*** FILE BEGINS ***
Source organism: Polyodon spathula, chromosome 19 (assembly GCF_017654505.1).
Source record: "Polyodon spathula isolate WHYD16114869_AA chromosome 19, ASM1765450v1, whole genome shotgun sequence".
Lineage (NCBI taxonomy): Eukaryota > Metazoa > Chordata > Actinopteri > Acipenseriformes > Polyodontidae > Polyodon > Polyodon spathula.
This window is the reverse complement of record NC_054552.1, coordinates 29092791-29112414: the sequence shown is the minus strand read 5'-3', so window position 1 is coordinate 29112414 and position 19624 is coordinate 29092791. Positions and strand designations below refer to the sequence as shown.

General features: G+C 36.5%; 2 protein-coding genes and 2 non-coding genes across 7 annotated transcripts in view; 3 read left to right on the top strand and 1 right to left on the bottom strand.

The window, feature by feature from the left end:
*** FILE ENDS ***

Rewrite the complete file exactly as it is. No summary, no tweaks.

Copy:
Source organism: Polyodon spathula, chromosome 19 (assembly GCF_017654505.1).
Source record: "Polyodon spathula isolate WHYD16114869_AA chromosome 19, ASM1765450v1, whole genome shotgun sequence".
Lineage (NCBI taxonomy): Eukaryota > Metazoa > Chordata > Actinopteri > Acipenseriformes > Polyodontidae > Polyodon > Polyodon spathula.
This window is the reverse complement of record NC_054552.1, coordinates 29092791-29112414: the sequence shown is the minus strand read 5'-3', so window position 1 is coordinate 29112414 and position 19624 is coordinate 29092791. Positions and strand designations below refer to the sequence as shown.

General features: G+C 36.5%; 2 protein-coding genes and 2 non-coding genes across 7 annotated transcripts in view; 3 read left to right on the top strand and 1 right to left on the bottom strand.

The window, feature by feature from the left end: